Google Analytics has a tab under "Content" called " In-Page Analytics " which is a quick and ready way to look at how your sales funnel is doing. Let's understand with an example of a company that has four types of products categorized as A,B,C and D.
You know that the final sales contributions are:
- 40% of the sales comes from A.
- 30% of the sales comes from B.
- 15% of the sales comes from C.
- 15% of the sales come from D.
In other words closed sales are in the ratio of 4:3:1.5:1.5 between A:B:C:D. If your funnel is progressing at uniform rates then new visitors on your website should be in the above ratios? Makes sense – if you think about it. Thus you should have for every 100 new web visitors a split on the product pages as 4:3:1.5:1.5 comparing A:B:C:D.
But guess what – the above assumes that the flow rate of leads that arrive on the website … uniformly transfers to actual sales. OK I mean there is the usual percentages that drop off in the sales funnel from lead,qualified lead,prospect etc…. and that this is working equally well for all the four products A,B,C and D.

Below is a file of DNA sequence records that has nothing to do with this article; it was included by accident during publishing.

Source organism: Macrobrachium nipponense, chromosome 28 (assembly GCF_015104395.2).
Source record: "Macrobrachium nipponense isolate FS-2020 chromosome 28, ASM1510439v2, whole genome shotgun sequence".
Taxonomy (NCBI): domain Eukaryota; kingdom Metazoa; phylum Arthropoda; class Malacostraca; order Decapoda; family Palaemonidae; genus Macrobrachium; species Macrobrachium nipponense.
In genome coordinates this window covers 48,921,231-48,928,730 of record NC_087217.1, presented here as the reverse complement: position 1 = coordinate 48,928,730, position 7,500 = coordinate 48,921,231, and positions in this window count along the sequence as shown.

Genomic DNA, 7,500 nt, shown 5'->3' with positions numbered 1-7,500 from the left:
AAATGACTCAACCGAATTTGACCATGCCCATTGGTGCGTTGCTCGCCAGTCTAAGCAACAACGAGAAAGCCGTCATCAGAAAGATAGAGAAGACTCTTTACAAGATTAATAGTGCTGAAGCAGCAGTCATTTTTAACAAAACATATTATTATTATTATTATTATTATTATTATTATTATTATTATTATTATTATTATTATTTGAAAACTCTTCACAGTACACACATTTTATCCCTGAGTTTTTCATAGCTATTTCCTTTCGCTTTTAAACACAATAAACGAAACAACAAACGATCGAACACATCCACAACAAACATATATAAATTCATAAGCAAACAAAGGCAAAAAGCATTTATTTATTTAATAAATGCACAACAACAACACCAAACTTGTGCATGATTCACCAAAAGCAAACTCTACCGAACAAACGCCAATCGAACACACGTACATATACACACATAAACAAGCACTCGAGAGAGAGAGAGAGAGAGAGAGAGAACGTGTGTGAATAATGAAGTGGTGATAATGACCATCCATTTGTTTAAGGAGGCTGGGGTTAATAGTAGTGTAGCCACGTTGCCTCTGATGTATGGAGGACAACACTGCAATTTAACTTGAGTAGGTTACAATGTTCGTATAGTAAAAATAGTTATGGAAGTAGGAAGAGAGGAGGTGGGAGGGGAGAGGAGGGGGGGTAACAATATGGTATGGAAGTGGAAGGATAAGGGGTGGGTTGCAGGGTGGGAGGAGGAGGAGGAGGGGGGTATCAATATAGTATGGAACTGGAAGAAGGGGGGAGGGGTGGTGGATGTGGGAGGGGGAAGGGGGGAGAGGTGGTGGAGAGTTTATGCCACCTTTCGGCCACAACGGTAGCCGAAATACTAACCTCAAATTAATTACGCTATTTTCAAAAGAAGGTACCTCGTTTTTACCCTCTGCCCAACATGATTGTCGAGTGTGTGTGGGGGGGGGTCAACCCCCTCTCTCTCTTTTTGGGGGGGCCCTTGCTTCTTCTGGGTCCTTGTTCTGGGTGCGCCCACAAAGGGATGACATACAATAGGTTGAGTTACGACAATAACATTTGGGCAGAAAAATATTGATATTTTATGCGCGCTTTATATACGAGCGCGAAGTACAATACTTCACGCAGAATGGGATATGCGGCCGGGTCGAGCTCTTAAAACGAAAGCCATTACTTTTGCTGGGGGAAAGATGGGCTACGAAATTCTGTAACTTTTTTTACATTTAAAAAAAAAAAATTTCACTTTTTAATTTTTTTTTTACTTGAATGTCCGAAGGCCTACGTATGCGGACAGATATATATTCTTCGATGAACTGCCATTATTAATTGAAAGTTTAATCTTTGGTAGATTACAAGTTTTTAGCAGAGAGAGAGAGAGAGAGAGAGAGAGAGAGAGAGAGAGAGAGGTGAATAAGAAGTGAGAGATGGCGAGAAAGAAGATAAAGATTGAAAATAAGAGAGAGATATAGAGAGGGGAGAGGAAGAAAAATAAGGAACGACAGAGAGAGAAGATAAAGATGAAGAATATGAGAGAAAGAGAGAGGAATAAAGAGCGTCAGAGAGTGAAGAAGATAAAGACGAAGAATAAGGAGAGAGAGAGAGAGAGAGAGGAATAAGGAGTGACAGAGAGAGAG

A simple look (by just logging into your Google Analytics Account – the percentages show directly on every page) at your "In-Page Analytics" report may show something different. The percentages of new visitors on your website might be say 20% on A, 1% on B, 10% on C,20% on D with the rest of new visitors ( 50%) spending time or bouncing off from other pages of your website.
So when you compare closed sales ratios between A:B:C:D it is 4:3:1.5:1.5 but your new visitor ratios are 2:1:1:2.And this tells you that the funnel could work better for A compared to B because getting twice the new visitors(2:1) it converts only 4:3 or can improve its performance by 50%.
One might argue that the above loigic is extrapolating web data to actual sales that might involve personal selling and multiple contacts via email.phone etc. but the general point is that if you see a major out of synch situation between your top of the funnel web visitors and your bottom of funnel conversions its time to ask some questions. Some suggested ones between A and B above are:
- How are leads managed for A compared to B?
- What are A's competitors doing?Do visitors move to competitors?
- Can you define specific actions to improve the sales conversion process for A?
And the best part of the above analysis is to just look at your sales data for each product and look at the Content In-Page Analytics page in Google Analytics.Both these data sources are available and free! Contact StratoServe.